Sensing an opportunity, Russian Railways allocated more than 12 billion rubles (about $390 million) to develop rail infrastructure in its Far East region during 2010; in 2011, that figure is expected to climb.

It may sound like an early 20th-century tale, but Russia hopes that developing terminal infrastructure and distribution facilities along a Eurasian rail line to China could finally connect and develop the country’s hinterland. Such a revolution would mean more freight volume, more border crossings between Russia and China, and more interest from other countries, especially in Europe.

Russian Railways has already reached agreements with Chinese and German partners to create a joint venture for container transport across Eurasia.

German rail carrier Deutsche Bahn (DB) and the Chinese Ministry of Railways have begun an initiative to cooperate closely on rail freight transport, and to enhance Chinese infrastructure. China presents growth potential for DB and its customers; and as the country’s production sites chase cheap labor farther inland, rail becomes more attractive to many European manufacturers.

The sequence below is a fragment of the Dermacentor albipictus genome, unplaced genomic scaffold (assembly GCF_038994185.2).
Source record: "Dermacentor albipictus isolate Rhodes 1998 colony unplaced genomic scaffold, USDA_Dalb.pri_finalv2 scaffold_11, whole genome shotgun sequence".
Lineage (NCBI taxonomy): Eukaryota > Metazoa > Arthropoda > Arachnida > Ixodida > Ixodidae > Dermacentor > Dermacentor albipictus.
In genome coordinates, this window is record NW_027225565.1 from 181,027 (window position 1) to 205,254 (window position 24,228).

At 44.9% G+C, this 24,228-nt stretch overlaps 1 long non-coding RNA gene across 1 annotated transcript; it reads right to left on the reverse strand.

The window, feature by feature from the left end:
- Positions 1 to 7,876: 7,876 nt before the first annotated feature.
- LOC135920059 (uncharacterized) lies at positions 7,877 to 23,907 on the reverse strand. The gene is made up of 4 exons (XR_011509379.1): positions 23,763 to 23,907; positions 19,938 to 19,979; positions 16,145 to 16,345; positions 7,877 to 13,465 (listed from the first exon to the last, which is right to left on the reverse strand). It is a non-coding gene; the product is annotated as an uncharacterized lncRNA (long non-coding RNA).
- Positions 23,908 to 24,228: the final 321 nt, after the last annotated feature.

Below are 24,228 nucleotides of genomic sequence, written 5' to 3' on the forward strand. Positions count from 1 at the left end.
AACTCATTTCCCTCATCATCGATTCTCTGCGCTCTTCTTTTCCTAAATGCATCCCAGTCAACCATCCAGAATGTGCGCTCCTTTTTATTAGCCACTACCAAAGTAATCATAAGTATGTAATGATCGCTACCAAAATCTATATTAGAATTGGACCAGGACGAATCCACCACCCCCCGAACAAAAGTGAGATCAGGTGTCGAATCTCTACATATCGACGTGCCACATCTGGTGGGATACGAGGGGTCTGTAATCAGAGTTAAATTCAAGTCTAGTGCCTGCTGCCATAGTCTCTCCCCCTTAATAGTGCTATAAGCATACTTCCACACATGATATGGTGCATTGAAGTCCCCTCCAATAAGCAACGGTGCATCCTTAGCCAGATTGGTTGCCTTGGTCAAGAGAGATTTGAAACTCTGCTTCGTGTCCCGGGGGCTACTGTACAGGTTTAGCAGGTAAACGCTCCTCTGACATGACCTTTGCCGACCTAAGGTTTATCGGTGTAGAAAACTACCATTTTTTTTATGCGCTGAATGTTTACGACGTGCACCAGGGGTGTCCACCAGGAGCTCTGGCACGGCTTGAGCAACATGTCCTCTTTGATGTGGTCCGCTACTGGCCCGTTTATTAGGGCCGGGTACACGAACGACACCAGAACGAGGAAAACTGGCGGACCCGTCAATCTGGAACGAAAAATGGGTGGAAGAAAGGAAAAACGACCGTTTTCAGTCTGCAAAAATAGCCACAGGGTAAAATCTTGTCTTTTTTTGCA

Germany’s transportation and logistics acumen and market demand, combined with China’s infrastructure needs and abundance of cheap manufacturing capacity, offer complementary value propositions. In between, Russia has everything to gain.

Wen and Vlad… China and Russia… energy supply and consumption demand… Sometimes the oddest couples make perfect sense.

Panama and Georgia Tech Become Classmates

As anticipation builds for the Panama Canal’s 2014 expansion, the country is getting a logistics education. Georgia Tech recently opened the Panama Logistics Innovation & Research Center in Panama City, the latest addition to the university’s global network of innovation clusters focused on improving country-level logistics performance and increasing trade competitiveness.